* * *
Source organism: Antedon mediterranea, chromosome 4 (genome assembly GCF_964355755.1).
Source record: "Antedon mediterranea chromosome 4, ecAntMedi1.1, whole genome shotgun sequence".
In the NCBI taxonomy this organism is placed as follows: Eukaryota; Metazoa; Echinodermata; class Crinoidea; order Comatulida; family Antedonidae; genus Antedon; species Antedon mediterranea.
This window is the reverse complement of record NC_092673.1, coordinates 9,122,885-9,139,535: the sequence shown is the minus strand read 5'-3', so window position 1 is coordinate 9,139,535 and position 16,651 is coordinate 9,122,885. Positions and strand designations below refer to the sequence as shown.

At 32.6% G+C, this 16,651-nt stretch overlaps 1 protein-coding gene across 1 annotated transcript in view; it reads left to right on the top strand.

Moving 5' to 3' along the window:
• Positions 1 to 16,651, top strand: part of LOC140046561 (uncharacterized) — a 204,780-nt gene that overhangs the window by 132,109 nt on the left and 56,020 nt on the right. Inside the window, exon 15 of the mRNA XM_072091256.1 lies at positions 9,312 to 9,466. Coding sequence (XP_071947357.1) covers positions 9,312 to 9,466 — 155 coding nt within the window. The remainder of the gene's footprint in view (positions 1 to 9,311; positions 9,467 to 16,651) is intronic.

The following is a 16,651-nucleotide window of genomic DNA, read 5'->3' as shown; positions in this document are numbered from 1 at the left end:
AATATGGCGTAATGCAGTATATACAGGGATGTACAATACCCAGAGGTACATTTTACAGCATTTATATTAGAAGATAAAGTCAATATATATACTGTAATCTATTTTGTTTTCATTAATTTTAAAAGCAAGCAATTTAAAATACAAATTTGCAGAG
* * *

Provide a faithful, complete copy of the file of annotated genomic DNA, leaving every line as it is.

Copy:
Source organism: Antedon mediterranea, chromosome 4 (genome assembly GCF_964355755.1).
Source record: "Antedon mediterranea chromosome 4, ecAntMedi1.1, whole genome shotgun sequence".
In the NCBI taxonomy this organism is placed as follows: Eukaryota; Metazoa; Echinodermata; class Crinoidea; order Comatulida; family Antedonidae; genus Antedon; species Antedon mediterranea.
This window is the reverse complement of record NC_092673.1, coordinates 9,122,885-9,139,535: the sequence shown is the minus strand read 5'-3', so window position 1 is coordinate 9,139,535 and position 16,651 is coordinate 9,122,885. Positions and strand designations below refer to the sequence as shown.

At 32.6% G+C, this 16,651-nt stretch overlaps 1 protein-coding gene across 1 annotated transcript in view; it reads left to right on the top strand.

Moving 5' to 3' along the window:
• Positions 1 to 16,651, top strand: part of LOC140046561 (uncharacterized) — a 204,780-nt gene that overhangs the window by 132,109 nt on the left and 56,020 nt on the right. Inside the window, exon 15 of the mRNA XM_072091256.1 lies at positions 9,312 to 9,466. Coding sequence (XP_071947357.1) covers positions 9,312 to 9,466 — 155 coding nt within the window. The remainder of the gene's footprint in view (positions 1 to 9,311; positions 9,467 to 16,651) is intronic.

The following is a 16,651-nucleotide window of genomic DNA, read 5'->3' as shown; positions in this document are numbered from 1 at the left end:
AATATGGCGTAATGCAGTATATACAGGGATGTACAATACCCAGAGGTACATTTTACAGCATTTATATTAGAAGATAAAGTCAATATATATACTGTAATCTATTTTGTTTTCATTAATTTTAAAAGCAAGCAATTTAAAATACAAATTTGCAGAG